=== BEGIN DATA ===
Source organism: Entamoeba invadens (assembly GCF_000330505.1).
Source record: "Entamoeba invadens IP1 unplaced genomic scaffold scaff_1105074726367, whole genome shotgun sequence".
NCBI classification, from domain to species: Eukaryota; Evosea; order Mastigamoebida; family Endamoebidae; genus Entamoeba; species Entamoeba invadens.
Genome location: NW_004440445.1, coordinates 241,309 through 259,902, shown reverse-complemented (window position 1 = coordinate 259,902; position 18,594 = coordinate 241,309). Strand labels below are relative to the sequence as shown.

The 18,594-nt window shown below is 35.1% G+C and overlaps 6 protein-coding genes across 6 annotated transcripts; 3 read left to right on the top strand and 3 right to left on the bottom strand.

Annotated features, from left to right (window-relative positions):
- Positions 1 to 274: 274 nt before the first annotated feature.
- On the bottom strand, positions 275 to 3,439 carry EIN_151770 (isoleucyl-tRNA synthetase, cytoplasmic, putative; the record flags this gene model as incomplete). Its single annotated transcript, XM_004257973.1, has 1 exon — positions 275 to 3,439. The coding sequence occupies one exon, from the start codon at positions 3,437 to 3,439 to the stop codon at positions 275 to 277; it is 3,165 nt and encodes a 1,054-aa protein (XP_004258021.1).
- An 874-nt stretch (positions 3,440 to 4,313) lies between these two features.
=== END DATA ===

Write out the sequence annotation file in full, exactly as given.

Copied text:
Source organism: Entamoeba invadens (assembly GCF_000330505.1).
Source record: "Entamoeba invadens IP1 unplaced genomic scaffold scaff_1105074726367, whole genome shotgun sequence".
NCBI classification, from domain to species: Eukaryota; Evosea; order Mastigamoebida; family Endamoebidae; genus Entamoeba; species Entamoeba invadens.
Genome location: NW_004440445.1, coordinates 241,309 through 259,902, shown reverse-complemented (window position 1 = coordinate 259,902; position 18,594 = coordinate 241,309). Strand labels below are relative to the sequence as shown.

The 18,594-nt window shown below is 35.1% G+C and overlaps 6 protein-coding genes across 6 annotated transcripts; 3 read left to right on the top strand and 3 right to left on the bottom strand.

Annotated features, from left to right (window-relative positions):
- Positions 1 to 274: 274 nt before the first annotated feature.
- On the bottom strand, positions 275 to 3,439 carry EIN_151770 (isoleucyl-tRNA synthetase, cytoplasmic, putative; the record flags this gene model as incomplete). Its single annotated transcript, XM_004257973.1, has 1 exon — positions 275 to 3,439. The coding sequence occupies one exon, from the start codon at positions 3,437 to 3,439 to the stop codon at positions 275 to 277; it is 3,165 nt and encodes a 1,054-aa protein (XP_004258021.1).
- An 874-nt stretch (positions 3,440 to 4,313) lies between these two features.